[OUTLOOK]Psychology’s impact on business“Business will be better next year and you can make a fortune, so invest right away.” “No, business will be terrible next year and you will be ruined, so never invest.”
If you are a businessman, which advice do you follow? As long as you have no particular confidence in next year’s business conditions, the probability of your investing or not investing will be exactly the same at 50-50. But the answer of John Maynard Keynes, who asked the question, was the latter. He said that businessmen respond more easily to pessimistic prospects than to optimistic ones.
Was Keynes’ calculation of probability wrong? Of course not. He wrote a treatise on probability. Unlike his predecessors who were preoccupied with analyzing the “structure” of the economy, Keynes added a special factor called the “psychology” of economic actors.
His observation that businessmen have a stronger pessimistic psychology than optimistic psychology had something to do with his experience of prescribing remedies for the Great Depression in the 1930s.
I think Korea’s economic structure has good “fundamentals,” to use a buzzword of today. If business does not go well despite good fundamentals, this could be the result of a psychological reaction. Although the real interest rate has fallen to near zero, investment is not recovering, and while people cry over the shortage of jobs in Korea, companies are moving to foreign countries.
Where did the much-favored market principle go? This is what I mumbled to myself when I heard the news that the government pushed for a 2 trillion won bailout for LG Card. Why not calm the market down through market principles if it is unstable?
Let’s not kid ourselves. It may be easy to ridicule government policy, saying, “Is it talking about the ‘never-dying big horse’ again?” But it is not easy to answer the counter question, “Will the financial market survive even if a big company dies?”
In the aftermath of the foreign exchange crisis, which invited the International Monetary Fund’s stewardship, several big companies went bankrupt and the government injected 161 trillion won of public funds to fix their problems. Didn’t it cost more to support the big companies after they went bankrupt?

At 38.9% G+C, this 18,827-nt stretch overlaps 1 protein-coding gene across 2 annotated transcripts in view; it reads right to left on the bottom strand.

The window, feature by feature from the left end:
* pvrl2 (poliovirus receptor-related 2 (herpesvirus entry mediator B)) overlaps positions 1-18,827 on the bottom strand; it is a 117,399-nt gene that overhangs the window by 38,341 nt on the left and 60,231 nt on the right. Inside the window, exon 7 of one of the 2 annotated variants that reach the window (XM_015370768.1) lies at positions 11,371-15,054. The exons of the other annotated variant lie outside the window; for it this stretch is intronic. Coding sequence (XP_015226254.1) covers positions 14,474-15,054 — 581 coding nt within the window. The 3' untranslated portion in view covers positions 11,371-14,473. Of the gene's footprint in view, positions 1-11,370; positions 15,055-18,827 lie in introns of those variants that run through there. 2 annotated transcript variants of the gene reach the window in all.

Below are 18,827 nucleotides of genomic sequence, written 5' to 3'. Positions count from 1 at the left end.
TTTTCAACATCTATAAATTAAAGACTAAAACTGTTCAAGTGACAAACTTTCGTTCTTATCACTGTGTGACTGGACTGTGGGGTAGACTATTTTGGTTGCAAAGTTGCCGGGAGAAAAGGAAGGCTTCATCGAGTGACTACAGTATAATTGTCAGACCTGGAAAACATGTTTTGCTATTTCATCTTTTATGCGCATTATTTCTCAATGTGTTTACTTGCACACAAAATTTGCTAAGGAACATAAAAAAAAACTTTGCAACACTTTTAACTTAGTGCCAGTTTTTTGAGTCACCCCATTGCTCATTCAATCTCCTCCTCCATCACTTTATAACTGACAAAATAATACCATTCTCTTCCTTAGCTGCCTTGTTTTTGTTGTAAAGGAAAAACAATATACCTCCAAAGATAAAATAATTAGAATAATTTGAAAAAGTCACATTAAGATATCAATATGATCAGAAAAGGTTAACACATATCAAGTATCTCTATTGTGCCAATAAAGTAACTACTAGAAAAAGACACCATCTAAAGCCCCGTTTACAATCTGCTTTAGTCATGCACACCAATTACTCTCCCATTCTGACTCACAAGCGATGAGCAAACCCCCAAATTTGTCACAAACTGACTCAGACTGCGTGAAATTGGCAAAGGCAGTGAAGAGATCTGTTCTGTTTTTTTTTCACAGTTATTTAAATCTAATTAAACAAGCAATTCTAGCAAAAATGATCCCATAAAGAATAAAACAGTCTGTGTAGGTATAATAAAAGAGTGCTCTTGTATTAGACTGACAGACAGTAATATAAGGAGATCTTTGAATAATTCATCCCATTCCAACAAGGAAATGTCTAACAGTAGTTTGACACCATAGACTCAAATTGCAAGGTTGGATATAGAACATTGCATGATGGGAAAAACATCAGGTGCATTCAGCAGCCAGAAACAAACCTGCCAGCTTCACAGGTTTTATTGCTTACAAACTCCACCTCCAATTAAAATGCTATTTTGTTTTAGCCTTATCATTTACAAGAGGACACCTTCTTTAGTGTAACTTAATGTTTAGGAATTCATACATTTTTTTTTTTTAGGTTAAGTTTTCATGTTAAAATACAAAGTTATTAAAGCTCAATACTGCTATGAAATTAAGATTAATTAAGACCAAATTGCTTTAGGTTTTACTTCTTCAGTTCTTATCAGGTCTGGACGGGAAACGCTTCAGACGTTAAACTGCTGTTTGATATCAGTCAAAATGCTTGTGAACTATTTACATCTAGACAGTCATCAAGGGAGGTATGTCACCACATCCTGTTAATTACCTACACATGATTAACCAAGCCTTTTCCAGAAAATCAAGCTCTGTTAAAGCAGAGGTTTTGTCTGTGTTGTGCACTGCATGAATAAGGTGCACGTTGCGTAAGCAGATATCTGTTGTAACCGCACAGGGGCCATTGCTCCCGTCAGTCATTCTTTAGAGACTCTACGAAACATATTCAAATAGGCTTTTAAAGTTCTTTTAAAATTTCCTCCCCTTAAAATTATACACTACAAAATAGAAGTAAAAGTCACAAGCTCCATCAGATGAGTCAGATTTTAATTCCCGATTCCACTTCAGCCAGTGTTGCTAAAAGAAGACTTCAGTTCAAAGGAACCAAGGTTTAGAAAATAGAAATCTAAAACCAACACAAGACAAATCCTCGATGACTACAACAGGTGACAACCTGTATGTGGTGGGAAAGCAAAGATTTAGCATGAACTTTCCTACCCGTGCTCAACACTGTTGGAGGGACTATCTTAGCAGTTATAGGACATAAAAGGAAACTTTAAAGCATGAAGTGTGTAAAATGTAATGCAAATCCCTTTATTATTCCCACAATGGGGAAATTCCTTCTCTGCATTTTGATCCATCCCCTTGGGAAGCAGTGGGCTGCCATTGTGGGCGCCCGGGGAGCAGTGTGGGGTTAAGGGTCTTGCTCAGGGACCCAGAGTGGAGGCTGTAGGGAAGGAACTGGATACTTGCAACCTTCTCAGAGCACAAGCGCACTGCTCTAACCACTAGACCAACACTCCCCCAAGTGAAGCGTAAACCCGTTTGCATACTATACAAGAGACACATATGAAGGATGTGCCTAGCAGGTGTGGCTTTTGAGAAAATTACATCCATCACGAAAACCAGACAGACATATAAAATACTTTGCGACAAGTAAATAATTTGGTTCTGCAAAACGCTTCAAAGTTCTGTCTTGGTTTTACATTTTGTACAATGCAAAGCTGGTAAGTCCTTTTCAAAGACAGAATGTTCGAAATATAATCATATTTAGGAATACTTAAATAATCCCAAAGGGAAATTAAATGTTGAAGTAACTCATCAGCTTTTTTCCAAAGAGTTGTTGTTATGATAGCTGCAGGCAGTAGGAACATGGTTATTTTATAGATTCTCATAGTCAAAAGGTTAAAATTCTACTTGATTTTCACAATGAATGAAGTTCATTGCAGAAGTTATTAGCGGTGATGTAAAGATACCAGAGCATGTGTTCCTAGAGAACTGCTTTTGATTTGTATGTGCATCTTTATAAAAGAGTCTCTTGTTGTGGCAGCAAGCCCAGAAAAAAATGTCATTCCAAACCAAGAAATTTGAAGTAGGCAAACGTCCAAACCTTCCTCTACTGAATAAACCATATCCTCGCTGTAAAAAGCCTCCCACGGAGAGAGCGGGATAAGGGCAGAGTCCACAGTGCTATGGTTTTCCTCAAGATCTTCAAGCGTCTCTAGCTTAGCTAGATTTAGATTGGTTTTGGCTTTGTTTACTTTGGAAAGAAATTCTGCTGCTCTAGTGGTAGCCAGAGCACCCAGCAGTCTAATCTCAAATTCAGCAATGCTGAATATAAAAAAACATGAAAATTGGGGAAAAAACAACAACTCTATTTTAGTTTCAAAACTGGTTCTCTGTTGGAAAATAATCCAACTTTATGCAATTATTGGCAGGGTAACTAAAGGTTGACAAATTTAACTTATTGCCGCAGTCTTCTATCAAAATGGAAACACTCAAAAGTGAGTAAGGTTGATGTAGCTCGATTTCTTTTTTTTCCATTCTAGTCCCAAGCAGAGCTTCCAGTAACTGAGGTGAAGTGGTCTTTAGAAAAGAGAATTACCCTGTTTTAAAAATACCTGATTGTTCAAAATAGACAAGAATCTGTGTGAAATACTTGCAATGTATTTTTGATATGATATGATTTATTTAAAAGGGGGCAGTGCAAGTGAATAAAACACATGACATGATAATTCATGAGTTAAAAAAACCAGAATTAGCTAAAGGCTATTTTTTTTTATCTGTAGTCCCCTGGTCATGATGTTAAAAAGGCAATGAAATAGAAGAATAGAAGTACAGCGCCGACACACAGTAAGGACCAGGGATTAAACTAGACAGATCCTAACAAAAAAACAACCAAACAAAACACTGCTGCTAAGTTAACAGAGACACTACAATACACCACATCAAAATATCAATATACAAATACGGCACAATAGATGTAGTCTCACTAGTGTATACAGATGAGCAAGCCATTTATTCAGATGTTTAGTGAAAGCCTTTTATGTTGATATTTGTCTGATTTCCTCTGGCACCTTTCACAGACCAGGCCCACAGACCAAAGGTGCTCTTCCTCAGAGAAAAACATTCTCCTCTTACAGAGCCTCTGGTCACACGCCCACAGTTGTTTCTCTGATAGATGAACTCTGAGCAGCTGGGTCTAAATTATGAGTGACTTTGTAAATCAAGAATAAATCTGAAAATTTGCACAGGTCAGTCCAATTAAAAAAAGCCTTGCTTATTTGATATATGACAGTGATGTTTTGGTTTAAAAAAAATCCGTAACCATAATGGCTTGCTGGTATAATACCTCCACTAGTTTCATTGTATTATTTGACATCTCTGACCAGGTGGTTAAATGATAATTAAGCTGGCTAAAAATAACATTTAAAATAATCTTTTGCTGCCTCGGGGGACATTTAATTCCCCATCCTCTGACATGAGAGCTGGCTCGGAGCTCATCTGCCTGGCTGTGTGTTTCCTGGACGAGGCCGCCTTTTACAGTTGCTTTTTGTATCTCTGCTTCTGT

With financial support, LG Card may have escaped the worst situation, but, instead, banks are likely to suffer from the shortage of funds. The financial authorities probably strongly urged the banks to support LG Card, but it is hard to openly blame them for their support.
If we are to criticize the government’s measures, we should be able to endure the extreme hardship that might result from steps taken according to market principles. But honestly, how many people would stand for that situation?
These days, the prosecution enjoys the highest popularity. This may come from the people’s expectation that its investigation into political campaign financing will be a turning point for political reform. Because the prosecution drew its sword out and then put it back into its sheath many times, I hope it will at least cut something this time.
As the sword of investigation turned to the business community, businesses began to plead for favorable treatment, arguing about “its impact on the economy.” Economic instability is a fixed excuse the business community uses every time, which may be half true and half exaggerated. I hope the prosecution’s probe will be severe.
If the investigation is severe, businessmen can refuse politicians’ later requests for political funds, saying, “Shall I give you money and then shut down my company?”
The pain from an investigation conducted according to the law will never be weaker than that coming from measures taken according to market principles. Perhaps the prosecution felt burdened by the possible economic instability, so it hinted that it would consider listening to businesses’ appeal for favorable treatment on the premise that the companies cooperate voluntarily. The problem is the contents of their voluntary cooperation.
In short, they should confess obediently. It would not be difficult to confess whether they handed money to politicians in an apple box or noodle box, but they might be afraid of the consequences after they confess.
In the movies, a veteran FBI investigator comes forward to protect witnesses, but companies cannot run their business while hiding somewhere.
How could they not be afraid of the evil consequences when politicians, who were punished more severely because of their thoughtless confessions, come after them later?
Nevertheless, the prosecution detoured around the political community and turned its sword of investigation toward the business community, so businesses may well feel treated unfairly. Politicians once spoke up for reforms, but seemed to put an end to them as if there were no such thing. In this situation, why would businesses confess obediently?
If the prosecution tries to punish businesses without political reforms, what will businesses do? When the prosecution pushes them, it should do so with a way out for them. The prosecution’s role is to find a skillful way of conducting a severe investigation while opening a path of retreat.
My study has leaned toward the structure of the economy rather than its psychology, but these days, my conviction has been shaken.
I am worried about “big horses” because many big companies have been sold to foreign owners, so that few are left unhurt while more continue to be hurt.
* The writer is a columnist of the JoongAng Ilbo.
by Joseph W. Chung